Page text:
Since each member of our team had different skills, we decided to create a project that could satisfy all of our interests, as well as including a bit of humor.

What it does

Recently, there have been a large number of internet connected "IoT" devices sold as methods of home automation (for example, a wifi-connected doorbell, or light switch) that have been produced without much worry about security. With IoToaster, we made a device both vulnerable and capable of defending itself, and other IoT devices in order to promote awareness about the security risks these devices pose.

This toaster is packed with conventional IoT technology (built on the Google Home API), as well as custom additions, such as the ability to send deauthentication management frames to wireless networks and devices, as well as detect when deauthentication management frames are being broadcasted. Along side the wireless tech, there is a microcontroller, seen only by the male USB-A cable snaking out of the frame. If plugged into a host machine, the toaster will emulate a keyboard, and begin typing keystrokes into the host machine. (HID attack). A wireless camera mounted on the front of the frame allows for simple remote monitoring, from a local webserver, or anywhere in the world, with an accompanying domain. In order to bring the security power of the IoToaster even higher, a single board computer equipped with dual monitor mode capable antennas is found in one of the former toast slots. Preinstalled on this computer is a comprehensive suite of digital tools, providing features from IDS (intrusion detection systems) to SQL database takeover tools. Overall, this toaster provides the conventional comfort of a "home assistant," while containing some of the industries most potent security features, all in a innovative and comfortable shell: a bright red toaster. Feel free to look at our github repo for a complete list of components and installed tools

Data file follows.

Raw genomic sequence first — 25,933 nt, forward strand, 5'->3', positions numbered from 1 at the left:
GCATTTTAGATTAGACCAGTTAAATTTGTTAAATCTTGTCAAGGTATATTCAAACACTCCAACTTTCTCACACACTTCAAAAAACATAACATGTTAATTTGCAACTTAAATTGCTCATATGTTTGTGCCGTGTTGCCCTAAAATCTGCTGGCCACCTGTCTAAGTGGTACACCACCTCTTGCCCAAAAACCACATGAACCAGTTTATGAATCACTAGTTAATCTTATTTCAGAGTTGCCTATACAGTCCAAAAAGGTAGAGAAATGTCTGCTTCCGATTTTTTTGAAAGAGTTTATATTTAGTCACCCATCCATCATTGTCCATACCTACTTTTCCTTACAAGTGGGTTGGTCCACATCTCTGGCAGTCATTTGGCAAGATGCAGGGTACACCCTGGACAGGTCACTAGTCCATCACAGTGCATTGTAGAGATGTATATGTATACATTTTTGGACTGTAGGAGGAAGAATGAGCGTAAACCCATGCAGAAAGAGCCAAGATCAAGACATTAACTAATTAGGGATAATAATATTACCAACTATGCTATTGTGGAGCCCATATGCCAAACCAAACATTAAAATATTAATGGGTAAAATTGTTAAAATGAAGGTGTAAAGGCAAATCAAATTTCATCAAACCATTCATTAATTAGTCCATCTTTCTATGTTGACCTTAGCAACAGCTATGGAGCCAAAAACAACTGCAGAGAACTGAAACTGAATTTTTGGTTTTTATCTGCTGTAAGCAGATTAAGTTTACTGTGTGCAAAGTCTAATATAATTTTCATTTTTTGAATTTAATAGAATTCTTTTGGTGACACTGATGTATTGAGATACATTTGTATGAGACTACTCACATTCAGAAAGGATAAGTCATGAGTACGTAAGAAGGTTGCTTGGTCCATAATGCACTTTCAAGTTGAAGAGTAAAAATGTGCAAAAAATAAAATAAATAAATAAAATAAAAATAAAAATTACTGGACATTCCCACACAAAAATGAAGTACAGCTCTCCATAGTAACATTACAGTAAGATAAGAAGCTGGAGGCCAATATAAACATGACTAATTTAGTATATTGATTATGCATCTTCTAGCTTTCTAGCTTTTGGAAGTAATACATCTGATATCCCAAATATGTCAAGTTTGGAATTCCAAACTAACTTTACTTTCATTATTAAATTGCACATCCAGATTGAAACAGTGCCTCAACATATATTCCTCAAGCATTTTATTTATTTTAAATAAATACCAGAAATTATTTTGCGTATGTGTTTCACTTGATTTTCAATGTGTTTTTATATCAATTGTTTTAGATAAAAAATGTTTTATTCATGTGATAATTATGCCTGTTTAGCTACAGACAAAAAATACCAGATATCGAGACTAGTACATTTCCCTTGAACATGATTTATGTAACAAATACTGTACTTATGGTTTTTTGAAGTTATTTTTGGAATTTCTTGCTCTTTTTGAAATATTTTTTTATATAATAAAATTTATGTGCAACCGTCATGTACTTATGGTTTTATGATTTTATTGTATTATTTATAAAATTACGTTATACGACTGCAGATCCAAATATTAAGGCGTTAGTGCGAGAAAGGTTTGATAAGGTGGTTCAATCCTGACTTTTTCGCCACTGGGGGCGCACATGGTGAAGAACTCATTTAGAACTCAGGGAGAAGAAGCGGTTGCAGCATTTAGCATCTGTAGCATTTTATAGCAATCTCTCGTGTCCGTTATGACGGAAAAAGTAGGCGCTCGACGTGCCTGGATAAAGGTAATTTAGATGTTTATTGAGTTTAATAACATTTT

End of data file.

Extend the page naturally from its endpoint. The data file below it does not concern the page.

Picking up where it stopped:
How we built it

The management website was written in JavaScript and HTML. Google Home API is hosted on a raspberry pi 3. HID attack is run with an Arduino-compatible pro micro. Two ESP8266 boards manage deauthentication and detection. One Raspberry pi Zero W manages the camera feed, and another Raspberry Pi 3 equipped with two external wifi adapters contains the suite of cybersecurity tools.

Challenges we ran into

One of the inital plans for the project was to have the toaster mounted on two wheels and a caster, allowing it to be remotely driven via the management website. However, due to a lack of proper tools and resources, the idea had to be put aside.

Accomplishments that we're proud of

We are very proud of our ability to work together. Over multiple hours, our team managed to combine very diffrent spheres of expertise into a final project, which, with the exception of some poorly made physical components, went together very smoothly.

What we learned

We developed new skills, and a greater understanding of how our various personal interests can be combined with those of others, in order to create one final product.

What's next for IoToaster

There were a slew of features we were not able to implement into IoToaster, including the ability to "drive" the build, as well as various internal features, such as FM broadcasting, and hardware reverse engineering. Another key aspect of this build we hope to expand on in the future is integration with other IoT devices on the market, in order to be able to provide a more complete central hub.

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